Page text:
Boeing starts flight tests with second 777X


Engineers at Boeing have started flight testing the second 777X airplane.

Piloted by Captain Ted Grady, 777X project pilot and Captain Van Chaney, 777/777X chief pilot, the first flight was conducted on April 30 and lasted almost three hours over Washington state before landing at Seattle’s Boeing Field.

Designated WH002, the airplane is the second of four in a dedicated flight test fleet and will test handling characteristics and other aspects of airplane performance.

According to Boeing “an array of equipment, sensors and monitoring devices throughout the cabin allows the onboard team to document and evaluate the airplane’s response to test conditions in real time”.

The 777X test plan consists of a series of tests and conditions on the ground and in the air to demonstrate the safety and reliability of the design.

To date, crews have flown the first airplane for nearly 100 hours at a variety of flap settings, speeds, altitudes and system settings as part of the initial evaluation of the flight envelope. With initial airworthiness now demonstrated, the team can safely add personnel to monitor testing onboard instead of relying solely on a ground-based telemetry station, unlocking testing at greater distances.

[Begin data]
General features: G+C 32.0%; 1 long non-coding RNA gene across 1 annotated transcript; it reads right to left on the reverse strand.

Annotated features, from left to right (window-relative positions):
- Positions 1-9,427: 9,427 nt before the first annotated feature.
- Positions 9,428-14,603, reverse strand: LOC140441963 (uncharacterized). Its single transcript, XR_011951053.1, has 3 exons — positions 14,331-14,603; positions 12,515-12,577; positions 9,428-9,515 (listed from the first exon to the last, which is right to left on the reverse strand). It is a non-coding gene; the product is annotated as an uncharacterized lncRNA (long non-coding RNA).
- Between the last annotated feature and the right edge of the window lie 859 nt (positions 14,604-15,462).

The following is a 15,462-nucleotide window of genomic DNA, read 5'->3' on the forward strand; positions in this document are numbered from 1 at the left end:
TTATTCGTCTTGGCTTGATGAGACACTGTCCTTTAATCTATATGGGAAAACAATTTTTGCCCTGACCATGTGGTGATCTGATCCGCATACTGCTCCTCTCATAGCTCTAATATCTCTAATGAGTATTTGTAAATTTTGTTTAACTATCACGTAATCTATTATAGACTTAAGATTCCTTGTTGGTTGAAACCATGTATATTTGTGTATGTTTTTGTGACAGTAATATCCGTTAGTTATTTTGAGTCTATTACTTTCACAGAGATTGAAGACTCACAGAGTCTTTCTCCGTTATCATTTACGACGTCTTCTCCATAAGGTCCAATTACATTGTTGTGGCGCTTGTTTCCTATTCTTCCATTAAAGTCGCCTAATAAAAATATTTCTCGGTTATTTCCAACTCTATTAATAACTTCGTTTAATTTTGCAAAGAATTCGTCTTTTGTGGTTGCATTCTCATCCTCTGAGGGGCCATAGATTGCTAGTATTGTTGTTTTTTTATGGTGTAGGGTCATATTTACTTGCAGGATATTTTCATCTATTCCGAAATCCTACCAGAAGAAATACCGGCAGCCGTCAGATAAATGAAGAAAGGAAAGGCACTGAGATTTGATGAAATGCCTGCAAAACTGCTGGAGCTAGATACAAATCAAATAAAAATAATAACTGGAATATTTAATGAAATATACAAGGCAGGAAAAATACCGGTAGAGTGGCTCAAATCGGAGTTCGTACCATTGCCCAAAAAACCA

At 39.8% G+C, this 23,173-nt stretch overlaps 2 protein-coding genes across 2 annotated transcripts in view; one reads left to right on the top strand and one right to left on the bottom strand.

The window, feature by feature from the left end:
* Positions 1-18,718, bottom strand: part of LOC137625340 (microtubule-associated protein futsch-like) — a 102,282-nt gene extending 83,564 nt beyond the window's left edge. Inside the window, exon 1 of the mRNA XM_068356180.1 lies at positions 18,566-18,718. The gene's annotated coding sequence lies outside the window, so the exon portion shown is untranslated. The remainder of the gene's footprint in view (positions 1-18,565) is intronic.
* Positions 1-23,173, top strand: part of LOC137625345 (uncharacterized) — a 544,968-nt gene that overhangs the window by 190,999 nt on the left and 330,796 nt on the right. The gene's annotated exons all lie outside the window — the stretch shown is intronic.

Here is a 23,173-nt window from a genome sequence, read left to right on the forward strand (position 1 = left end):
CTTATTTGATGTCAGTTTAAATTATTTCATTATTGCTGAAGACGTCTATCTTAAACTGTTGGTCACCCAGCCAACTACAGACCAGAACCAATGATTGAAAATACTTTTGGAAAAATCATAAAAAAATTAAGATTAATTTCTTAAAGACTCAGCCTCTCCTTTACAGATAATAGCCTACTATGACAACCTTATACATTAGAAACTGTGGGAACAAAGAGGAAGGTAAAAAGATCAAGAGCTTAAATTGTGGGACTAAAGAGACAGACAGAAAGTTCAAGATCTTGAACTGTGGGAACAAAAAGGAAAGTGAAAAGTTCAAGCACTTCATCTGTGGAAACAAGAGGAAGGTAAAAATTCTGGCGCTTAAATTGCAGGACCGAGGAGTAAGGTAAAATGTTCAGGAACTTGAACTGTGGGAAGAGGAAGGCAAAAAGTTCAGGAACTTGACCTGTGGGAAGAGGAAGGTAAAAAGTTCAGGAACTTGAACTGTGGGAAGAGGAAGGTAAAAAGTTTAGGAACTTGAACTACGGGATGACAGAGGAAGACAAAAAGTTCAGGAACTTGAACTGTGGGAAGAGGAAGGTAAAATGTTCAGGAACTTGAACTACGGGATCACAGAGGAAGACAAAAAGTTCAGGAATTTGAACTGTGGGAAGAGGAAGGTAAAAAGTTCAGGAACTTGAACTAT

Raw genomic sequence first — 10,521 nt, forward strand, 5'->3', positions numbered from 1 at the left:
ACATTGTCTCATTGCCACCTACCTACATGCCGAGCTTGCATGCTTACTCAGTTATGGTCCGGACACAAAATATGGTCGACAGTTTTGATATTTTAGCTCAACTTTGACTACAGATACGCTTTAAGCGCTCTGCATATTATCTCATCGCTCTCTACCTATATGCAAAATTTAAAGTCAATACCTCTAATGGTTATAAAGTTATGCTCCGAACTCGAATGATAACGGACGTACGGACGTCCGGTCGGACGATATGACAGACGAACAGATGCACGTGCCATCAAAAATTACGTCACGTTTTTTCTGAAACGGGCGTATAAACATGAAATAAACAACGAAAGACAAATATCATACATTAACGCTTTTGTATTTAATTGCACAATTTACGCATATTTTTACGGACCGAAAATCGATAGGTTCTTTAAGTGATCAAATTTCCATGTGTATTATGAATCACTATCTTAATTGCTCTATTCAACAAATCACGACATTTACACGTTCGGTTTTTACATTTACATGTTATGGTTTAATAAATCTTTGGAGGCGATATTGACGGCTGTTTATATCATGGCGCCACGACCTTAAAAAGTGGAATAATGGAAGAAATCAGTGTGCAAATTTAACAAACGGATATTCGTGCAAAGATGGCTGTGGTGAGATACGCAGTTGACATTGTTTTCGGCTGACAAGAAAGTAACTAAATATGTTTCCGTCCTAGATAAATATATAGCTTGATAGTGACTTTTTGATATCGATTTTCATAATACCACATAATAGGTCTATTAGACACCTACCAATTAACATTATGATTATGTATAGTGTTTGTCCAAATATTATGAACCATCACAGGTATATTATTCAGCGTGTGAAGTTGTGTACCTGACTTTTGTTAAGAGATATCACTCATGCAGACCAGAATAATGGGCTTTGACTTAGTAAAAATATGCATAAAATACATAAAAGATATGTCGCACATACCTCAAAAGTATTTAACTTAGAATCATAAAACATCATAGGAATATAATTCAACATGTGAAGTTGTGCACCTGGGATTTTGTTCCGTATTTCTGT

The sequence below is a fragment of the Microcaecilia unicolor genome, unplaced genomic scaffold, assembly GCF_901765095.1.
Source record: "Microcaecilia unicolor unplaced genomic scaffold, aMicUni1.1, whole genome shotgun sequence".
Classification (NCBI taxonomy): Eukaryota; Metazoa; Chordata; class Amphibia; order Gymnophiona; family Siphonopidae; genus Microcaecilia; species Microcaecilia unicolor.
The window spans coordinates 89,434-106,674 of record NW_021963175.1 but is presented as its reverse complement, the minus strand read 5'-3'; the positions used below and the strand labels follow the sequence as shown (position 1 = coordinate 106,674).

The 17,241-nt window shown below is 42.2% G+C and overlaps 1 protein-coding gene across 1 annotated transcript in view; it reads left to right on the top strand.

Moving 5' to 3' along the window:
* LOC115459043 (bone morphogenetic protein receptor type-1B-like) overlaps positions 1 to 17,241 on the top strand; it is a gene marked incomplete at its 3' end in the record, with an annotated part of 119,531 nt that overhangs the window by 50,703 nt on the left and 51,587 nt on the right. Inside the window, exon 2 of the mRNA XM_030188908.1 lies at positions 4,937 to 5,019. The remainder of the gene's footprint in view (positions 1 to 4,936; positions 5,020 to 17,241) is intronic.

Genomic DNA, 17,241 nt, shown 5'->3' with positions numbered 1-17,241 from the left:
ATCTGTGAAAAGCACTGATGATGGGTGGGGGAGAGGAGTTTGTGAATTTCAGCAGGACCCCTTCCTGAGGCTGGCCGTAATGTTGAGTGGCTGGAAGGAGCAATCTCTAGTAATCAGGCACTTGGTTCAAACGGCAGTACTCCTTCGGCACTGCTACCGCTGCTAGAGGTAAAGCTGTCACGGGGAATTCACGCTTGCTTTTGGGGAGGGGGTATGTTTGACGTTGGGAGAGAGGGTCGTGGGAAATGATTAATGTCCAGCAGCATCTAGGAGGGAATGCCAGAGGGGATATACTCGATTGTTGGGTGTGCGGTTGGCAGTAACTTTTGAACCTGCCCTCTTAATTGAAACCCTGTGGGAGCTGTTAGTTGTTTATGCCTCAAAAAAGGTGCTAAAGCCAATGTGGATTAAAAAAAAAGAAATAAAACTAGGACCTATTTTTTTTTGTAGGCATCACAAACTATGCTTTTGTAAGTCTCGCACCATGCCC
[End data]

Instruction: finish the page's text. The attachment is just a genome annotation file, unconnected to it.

The 777X includes the 777-8 and the 777-9, the newest members of Boeing’s market-leading widebody family. The development program for the 777X launched in 2013. Ground testing of the aircraft started last year, the first flight took place in January this year, with first delivery expected next year.


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About Author


Ben has worked as a journalist and editor, covering technology, engineering and industry for the last 20 years. Initially writing about subjects from nuclear submarines to autonomous cars to future design and manufacturing technologies, he was editor of a leading UK-based engineering magazine before becoming editor of Aerospace Testing in 2017.

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